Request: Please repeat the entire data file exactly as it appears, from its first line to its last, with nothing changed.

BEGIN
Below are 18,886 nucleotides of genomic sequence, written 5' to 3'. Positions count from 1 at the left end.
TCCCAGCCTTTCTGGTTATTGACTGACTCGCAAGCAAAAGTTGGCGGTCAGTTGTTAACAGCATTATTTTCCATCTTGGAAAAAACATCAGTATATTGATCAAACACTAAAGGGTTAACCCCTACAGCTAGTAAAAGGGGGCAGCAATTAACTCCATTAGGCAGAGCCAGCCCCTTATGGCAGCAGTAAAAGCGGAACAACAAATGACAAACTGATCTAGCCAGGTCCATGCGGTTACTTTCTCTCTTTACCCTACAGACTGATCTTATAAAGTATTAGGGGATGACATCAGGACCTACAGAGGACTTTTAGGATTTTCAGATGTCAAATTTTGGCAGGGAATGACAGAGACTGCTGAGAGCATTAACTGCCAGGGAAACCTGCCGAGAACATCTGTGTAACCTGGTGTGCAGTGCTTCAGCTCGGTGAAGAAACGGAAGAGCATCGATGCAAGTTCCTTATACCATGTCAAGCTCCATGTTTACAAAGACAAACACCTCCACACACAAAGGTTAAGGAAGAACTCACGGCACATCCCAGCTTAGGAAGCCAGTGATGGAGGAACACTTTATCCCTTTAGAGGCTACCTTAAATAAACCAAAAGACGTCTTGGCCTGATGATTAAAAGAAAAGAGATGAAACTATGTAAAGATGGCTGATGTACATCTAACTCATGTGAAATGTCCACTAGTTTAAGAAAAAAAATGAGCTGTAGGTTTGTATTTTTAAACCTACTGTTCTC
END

Below are 18,886 nucleotides of genomic sequence, written 5' to 3'. Positions count from 1 at the left end.
TCCCAGCCTTTCTGGTTATTGACTGACTCGCAAGCAAAAGTTGGCGGTCAGTTGTTAACAGCATTATTTTCCATCTTGGAAAAAACATCAGTATATTGATCAAACACTAAAGGGTTAACCCCTACAGCTAGTAAAAGGGGGCAGCAATTAACTCCATTAGGCAGAGCCAGCCCCTTATGGCAGCAGTAAAAGCGGAACAACAAATGACAAACTGATCTAGCCAGGTCCATGCGGTTACTTTCTCTCTTTACCCTACAGACTGATCTTATAAAGTATTAGGGGATGACATCAGGACCTACAGAGGACTTTTAGGATTTTCAGATGTCAAATTTTGGCAGGGAATGACAGAGACTGCTGAGAGCATTAACTGCCAGGGAAACCTGCCGAGAACATCTGTGTAACCTGGTGTGCAGTGCTTCAGCTCGGTGAAGAAACGGAAGAGCATCGATGCAAGTTCCTTATACCATGTCAAGCTCCATGTTTACAAAGACAAACACCTCCACACACAAAGGTTAAGGAAGAACTCACGGCACATCCCAGCTTAGGAAGCCAGTGATGGAGGAACACTTTATCCCTTTAGAGGCTACCTTAAATAAACCAAAAGACGTCTTGGCCTGATGATTAAAAGAAAAGAGATGAAACTATGTAAAGATGGCTGATGTACATCTAACTCATGTGAAATGTCCACTAGTTTAAGAAAAAAAATGAGCTGTAGGTTTGTATTTTTAAACCTACTGTTCTC